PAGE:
of a personal conference with the intelligent officer sent by your topress your views on the Department. The subject has been presented on several different occasions to the President, and has received his anxious consideration, aided, too, by the counsels of General Lee, who has been with him for some days. With the limited resources of the Department, and the urgent pressure of the enemy's forces at other (for the present) even more vital points, the conclusion has been that no troops beyond those already in North Carolina can be spared for the re-enforcement of Wilmington. Governor Vance has been urged to use the local troops and State militia which he has bee organizing for the defense of the line of railroad from Weldon, which would liberate the troops now stationed there and enable to effect this in a short time, for I do not see any other means of supplying additional troops to your department. You will, of course, remember that you are commanding general within that department, and must appreciate and judge of the relative necessities of different points.
To weaken the extended line of defense aginst incursions in the State would certainly be very objectionable, unless the withdrawal of troops be, in your judgment, demanded by the necessity of defending the more important point of Wilmington. During the progress of the siege of Charleston, I incline to think the attention and resources of the enemy will be too much employed to render an attack on Wilmington probable; still, it will undoubtedly be wiser if in our power to guard against contingency, and your anxiety to point out and guard against danger is both natural and laudable. The formidable modes of hostile approach have certainly been indicated by you with force; but I cannot doubt your skill and prescience are even more exercised in devising and arranging the modes of successful resistance.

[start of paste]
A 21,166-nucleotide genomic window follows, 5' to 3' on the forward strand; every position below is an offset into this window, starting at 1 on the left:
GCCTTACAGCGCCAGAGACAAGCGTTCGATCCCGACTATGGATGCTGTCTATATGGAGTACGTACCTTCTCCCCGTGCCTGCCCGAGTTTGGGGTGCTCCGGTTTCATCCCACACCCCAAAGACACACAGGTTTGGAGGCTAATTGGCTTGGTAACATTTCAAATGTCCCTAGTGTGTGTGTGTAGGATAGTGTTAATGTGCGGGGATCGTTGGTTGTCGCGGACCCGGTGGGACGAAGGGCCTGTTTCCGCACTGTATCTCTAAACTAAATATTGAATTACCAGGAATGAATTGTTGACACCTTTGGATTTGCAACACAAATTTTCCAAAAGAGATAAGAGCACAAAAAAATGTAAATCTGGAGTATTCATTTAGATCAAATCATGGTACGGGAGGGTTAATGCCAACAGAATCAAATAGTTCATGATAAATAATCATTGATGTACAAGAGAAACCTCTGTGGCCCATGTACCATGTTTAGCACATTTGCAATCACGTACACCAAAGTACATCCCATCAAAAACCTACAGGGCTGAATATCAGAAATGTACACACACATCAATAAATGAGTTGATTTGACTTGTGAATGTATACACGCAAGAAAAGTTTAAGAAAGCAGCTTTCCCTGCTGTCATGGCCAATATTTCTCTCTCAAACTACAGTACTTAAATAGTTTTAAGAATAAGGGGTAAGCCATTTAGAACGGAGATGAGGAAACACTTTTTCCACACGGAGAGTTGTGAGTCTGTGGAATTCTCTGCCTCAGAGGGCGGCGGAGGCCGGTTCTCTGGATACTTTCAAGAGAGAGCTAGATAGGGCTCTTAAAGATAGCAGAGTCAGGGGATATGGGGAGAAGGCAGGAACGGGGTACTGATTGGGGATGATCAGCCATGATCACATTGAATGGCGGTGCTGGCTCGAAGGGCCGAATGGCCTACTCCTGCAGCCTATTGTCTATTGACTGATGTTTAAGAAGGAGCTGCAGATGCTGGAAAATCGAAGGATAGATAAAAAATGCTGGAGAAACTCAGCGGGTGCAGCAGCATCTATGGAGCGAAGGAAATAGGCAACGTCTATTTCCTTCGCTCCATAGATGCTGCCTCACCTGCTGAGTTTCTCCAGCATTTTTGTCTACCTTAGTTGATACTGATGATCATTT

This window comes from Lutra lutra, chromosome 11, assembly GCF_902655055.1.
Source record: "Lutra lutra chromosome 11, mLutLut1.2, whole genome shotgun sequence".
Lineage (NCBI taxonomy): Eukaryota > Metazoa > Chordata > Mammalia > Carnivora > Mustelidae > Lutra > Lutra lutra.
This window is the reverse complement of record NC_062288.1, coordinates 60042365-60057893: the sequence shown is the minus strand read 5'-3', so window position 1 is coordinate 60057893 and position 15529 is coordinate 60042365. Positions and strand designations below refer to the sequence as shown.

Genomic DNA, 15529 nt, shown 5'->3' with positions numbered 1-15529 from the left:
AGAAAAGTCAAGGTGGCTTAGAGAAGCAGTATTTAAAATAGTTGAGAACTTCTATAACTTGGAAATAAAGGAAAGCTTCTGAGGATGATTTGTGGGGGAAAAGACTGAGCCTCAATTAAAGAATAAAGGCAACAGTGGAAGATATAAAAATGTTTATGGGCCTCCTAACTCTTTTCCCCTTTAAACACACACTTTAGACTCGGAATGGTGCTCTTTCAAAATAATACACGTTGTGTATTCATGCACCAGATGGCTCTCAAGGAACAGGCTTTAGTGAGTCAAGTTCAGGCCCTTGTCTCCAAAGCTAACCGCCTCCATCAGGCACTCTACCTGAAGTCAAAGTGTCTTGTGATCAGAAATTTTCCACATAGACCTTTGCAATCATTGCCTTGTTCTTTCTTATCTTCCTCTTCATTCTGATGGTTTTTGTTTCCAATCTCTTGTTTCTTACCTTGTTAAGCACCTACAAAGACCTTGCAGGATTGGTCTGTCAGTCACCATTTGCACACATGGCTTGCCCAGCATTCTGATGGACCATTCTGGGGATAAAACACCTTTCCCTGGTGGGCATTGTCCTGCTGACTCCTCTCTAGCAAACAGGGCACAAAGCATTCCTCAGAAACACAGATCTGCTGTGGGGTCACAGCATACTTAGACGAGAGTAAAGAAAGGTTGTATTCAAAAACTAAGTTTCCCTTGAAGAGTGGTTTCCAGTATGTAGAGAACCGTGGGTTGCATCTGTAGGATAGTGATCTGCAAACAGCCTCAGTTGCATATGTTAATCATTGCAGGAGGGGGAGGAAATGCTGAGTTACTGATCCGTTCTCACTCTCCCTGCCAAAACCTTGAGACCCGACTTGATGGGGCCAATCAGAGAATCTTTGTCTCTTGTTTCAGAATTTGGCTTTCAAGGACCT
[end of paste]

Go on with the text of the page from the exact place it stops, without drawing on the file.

With high regard, your obedient servant,
J. A. SEDDON,
Secretary of War.
Wilmington, September 8, 1863.
Honorable JAMES A. SEDDON,
Secretary of War, Richmond:
SIR: The city of Charleston may not be taken, but as Confederate port it has well nigh ceased to belong to us. The new of to-day settles that question. In this crisis the importance of this place grows hourly. At this moment there is absolutely nothing to prevent, say 3,000 of the enemy from landing at Lockwood's Folly, 23 miles from Wilmington, and turning all our positions.
In any such event the harbor and the ports must go. We shall have a repetition of the Morris Island business, perhaps worse. The danger here is not from naval attack, I believe, as against monitors and fleets; if that is the enemy's line, I am able to maintain my position and beat them. It is against land forces. As Charleston is closed in the danger increases. If the Department considers this position as worth anything, I beg that troops may be gathered here. At no time in the history of this war has it been so entirely stripped, or in so great danger.